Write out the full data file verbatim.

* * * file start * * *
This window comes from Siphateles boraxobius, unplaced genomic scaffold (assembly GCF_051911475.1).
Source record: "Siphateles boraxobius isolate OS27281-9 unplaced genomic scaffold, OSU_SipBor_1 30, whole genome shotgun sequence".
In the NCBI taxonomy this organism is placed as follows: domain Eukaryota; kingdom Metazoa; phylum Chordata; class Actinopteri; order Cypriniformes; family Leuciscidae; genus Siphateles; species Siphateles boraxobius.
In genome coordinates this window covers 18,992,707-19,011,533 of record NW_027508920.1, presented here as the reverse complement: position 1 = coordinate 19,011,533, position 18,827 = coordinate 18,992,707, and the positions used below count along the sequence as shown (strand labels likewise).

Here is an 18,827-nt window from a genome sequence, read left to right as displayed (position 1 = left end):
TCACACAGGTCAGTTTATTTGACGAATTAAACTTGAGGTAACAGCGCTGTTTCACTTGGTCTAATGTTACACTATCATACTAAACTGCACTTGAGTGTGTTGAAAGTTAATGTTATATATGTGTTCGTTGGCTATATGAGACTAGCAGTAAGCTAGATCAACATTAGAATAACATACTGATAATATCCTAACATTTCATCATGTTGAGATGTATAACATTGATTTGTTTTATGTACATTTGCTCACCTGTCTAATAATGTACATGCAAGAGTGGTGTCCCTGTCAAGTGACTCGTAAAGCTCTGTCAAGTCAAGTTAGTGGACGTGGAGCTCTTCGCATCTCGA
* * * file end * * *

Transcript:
This window comes from Siphateles boraxobius, unplaced genomic scaffold (assembly GCF_051911475.1).
Source record: "Siphateles boraxobius isolate OS27281-9 unplaced genomic scaffold, OSU_SipBor_1 30, whole genome shotgun sequence".
In the NCBI taxonomy this organism is placed as follows: domain Eukaryota; kingdom Metazoa; phylum Chordata; class Actinopteri; order Cypriniformes; family Leuciscidae; genus Siphateles; species Siphateles boraxobius.
In genome coordinates this window covers 18,992,707-19,011,533 of record NW_027508920.1, presented here as the reverse complement: position 1 = coordinate 19,011,533, position 18,827 = coordinate 18,992,707, and the positions used below count along the sequence as shown (strand labels likewise).

Here is an 18,827-nt window from a genome sequence, read left to right as displayed (position 1 = left end):
TCACACAGGTCAGTTTATTTGACGAATTAAACTTGAGGTAACAGCGCTGTTTCACTTGGTCTAATGTTACACTATCATACTAAACTGCACTTGAGTGTGTTGAAAGTTAATGTTATATATGTGTTCGTTGGCTATATGAGACTAGCAGTAAGCTAGATCAACATTAGAATAACATACTGATAATATCCTAACATTTCATCATGTTGAGATGTATAACATTGATTTGTTTTATGTACATTTGCTCACCTGTCTAATAATGTACATGCAAGAGTGGTGTCCCTGTCAAGTGACTCGTAAAGCTCTGTCAAGTCAAGTTAGTGGACGTGGAGCTCTTCGCATCTCGA